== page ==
Rare Ltd., the storied game developer Microsoft bought off Nintendo for a hefty sum at the beginning of the century, has started to stir again. After years of developing poorly received motion-control games like Kinect Sports, all while members of the original staff left for other studios, rumors were swirling that the team will return to its classic series from the '90s. Conker, the foul-mouthed star of Conker's Bad Fur Day on Nintendo 64, actually popped up as a guest star in Xbox One game creator Project Spark. Just today a Reddit poster, verified as a former Microsoft employee, said that the company has been trying to get a new Conker game off the ground for some time. No time like the present to dig into Conker: Live & Reloaded for the original Xbox on JxE Streams.

Read the Full Story | 0 Comments

Nobuo Uematsu is distinguished amongst game soundtrack composers not just because of his work for Squaresoft in the '80s and '90s or his lustrous mustache. He's one of the few songwriters responsible for the way video games sound across the board, influencing other creators over 30 years. Square's Final Fantasy series, on which Uematsu was sole or primary composer for the first 10 games, molded how storytelling in games should sound. The synthesized minor key melody of series theme "Prelude," the ambient wash of Final Fantasy VII's "Opening/Bombing Mission," and hundreds of other songs are landmarks in gaming's aural landscape.

Read the Full Story | 0 Comments

Remember way back in 2009? Times were simpler then: Pittsburgh's Steelers were Super Bowl champions; Tiger Woods was caught having an affair; and I was playing a lot of Rock Band. You probably were too. Many millions of you were, anyway, and the plastic peripheral market was booming. In a few short years, the world went from zero to dozens of plastic guitars, keyboards, mics and drums per household, all in the name of games like Rock Band and Guitar Hero. House parties quickly turned into Rock Band parties with surprising frequency. It was only another few short years before those games, and the peripherals they required, fell off a cliff. That was 2010, when Rock Band 3 launched.

It's been five years, and the world is apparently ready for more Rock Band. The folks behind the original Guitar Hero and Rock Band franchises are back in the development seat and bringing Rock Band 4 to Xbox One and PlayStation 4 later this year.

Read the Full Story | 0 Comments

0

It's been a long road from where Valve started with VR. It was only a few shorts years ago that the company was letting select industry folk demo prototype VR hardware in its QR code-laden "Room." And now, Valve has its own consumer-facing VR headset, the HTC Vive; its own controller that looks like the space opera version of Sony's Move wand; and a positional-based tracking solution in Lighthouse VR. None of this has exactly caught us off guard -- Valve was always cagey when it came to questions of commercial hardware. But we weren't prepared for just how impressive the combination of all the VR tech truly is. In fact, our own Ben Gilbert called it the "best VR" he's experienced to date.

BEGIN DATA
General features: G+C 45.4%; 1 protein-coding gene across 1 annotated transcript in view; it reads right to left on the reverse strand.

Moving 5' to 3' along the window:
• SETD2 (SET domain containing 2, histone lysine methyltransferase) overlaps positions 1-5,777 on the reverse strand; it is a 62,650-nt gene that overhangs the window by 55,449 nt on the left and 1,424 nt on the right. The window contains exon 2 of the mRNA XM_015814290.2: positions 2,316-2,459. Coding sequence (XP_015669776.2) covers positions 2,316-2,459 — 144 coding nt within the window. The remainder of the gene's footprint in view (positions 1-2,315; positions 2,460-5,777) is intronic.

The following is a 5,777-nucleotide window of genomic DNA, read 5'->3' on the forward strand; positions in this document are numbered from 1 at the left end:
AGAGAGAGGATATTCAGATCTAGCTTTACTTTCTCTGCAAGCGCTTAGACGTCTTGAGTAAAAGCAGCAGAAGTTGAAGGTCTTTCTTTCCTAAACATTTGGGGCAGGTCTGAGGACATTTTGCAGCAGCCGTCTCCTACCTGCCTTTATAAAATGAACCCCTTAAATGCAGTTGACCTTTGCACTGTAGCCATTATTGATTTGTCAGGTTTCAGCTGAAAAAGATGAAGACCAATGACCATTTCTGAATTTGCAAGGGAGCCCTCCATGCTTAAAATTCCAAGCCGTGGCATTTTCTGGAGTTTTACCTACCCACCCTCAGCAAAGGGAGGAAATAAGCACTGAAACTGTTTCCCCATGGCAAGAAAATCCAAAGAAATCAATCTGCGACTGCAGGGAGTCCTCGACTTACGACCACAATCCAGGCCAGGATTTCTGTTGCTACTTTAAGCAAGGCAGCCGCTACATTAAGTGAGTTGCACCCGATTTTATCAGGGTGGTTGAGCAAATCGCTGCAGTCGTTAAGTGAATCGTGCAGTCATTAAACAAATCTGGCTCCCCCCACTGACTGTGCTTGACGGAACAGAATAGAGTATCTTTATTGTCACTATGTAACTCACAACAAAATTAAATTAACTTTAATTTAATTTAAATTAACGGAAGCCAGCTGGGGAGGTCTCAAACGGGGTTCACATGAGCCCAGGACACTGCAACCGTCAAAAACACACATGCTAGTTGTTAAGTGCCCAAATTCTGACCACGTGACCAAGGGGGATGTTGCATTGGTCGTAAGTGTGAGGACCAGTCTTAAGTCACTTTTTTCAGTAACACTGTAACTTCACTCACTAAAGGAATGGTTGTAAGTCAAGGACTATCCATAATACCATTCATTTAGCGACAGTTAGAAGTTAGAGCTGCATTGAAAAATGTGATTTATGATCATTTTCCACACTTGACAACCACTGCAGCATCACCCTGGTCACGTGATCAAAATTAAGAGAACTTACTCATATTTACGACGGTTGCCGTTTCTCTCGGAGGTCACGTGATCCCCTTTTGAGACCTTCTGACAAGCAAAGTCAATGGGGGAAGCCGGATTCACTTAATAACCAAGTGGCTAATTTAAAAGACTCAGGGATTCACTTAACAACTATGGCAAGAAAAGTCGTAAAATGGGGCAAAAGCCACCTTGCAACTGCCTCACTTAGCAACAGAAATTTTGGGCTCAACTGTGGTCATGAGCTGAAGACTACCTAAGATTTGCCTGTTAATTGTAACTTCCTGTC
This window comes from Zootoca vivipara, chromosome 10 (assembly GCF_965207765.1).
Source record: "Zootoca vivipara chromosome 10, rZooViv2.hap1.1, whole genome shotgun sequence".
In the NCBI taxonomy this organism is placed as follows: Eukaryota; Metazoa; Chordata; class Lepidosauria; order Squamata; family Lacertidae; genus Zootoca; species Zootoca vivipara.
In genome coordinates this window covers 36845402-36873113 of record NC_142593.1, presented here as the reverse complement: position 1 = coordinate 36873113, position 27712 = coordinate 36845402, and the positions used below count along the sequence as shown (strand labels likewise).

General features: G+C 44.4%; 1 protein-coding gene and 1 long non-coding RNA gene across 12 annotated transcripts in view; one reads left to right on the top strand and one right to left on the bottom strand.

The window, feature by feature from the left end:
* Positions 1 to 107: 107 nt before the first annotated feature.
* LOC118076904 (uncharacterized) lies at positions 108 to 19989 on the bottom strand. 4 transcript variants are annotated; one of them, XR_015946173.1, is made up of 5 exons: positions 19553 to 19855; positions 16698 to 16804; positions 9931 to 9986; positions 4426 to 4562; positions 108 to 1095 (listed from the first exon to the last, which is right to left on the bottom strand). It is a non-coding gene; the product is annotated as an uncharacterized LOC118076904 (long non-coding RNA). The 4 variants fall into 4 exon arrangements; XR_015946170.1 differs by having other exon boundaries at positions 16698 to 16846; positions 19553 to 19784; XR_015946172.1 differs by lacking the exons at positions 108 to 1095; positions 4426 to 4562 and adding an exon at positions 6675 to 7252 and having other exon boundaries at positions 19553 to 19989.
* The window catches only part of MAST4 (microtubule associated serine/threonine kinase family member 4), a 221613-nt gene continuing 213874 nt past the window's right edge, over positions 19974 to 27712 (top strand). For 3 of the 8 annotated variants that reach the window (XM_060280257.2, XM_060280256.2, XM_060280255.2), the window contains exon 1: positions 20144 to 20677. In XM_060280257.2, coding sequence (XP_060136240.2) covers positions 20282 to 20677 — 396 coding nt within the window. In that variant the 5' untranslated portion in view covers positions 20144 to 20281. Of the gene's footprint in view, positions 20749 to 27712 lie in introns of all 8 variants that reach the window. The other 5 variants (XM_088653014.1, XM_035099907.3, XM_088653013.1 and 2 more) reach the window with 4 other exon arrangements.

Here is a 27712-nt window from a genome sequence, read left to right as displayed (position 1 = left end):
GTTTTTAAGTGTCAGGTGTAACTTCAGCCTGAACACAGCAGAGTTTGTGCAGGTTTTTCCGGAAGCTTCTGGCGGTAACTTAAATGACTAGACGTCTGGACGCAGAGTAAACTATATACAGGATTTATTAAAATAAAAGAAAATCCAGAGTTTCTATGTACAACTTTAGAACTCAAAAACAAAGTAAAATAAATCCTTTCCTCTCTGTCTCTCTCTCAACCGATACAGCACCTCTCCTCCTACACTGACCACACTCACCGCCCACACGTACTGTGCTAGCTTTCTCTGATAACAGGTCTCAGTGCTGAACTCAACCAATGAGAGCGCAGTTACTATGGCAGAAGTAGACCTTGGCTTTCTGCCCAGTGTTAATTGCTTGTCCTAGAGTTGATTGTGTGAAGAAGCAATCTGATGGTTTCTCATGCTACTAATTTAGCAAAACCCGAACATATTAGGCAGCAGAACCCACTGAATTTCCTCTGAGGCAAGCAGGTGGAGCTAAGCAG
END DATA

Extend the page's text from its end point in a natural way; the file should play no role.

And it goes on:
It's only fair, then, that Valve would want to look back on its own journey pioneering VR. And look back it did with a timeline of prototypes and R&D breakthroughs it had on display here at GDC. Care to take that walk down Valve's memory lane? Then treat yourself to the gallery below and be sure to head past the break for a video tour.

Read the Full Story | 0 Comments

If the news of Xbox games coming to HoloLens and Elite: Dangerous hitting Xbox One this summer wasn't nearly enough, Microsoft has a few other tidbits to share from this year's Game Developers Conference. First up: Redmond is bringing the Xbox Live SDK to Windows 10. It's part of the universal apps push that the outfit's making with its new operating system, and will give game developers of any size access to a "vast majority" of Xbox Live's services. It wouldn't be the first time Microsoft's done something like this, but let's hope it doesn't turn into another disaster like Games for Windows Live was. The post on Xbox Wire also mentions there will be a new tier of the company's online gaming service coming as well that specifically allows "any developer to engage with the Xbox Live community." We've reached out for clarification of exactly what that translates to.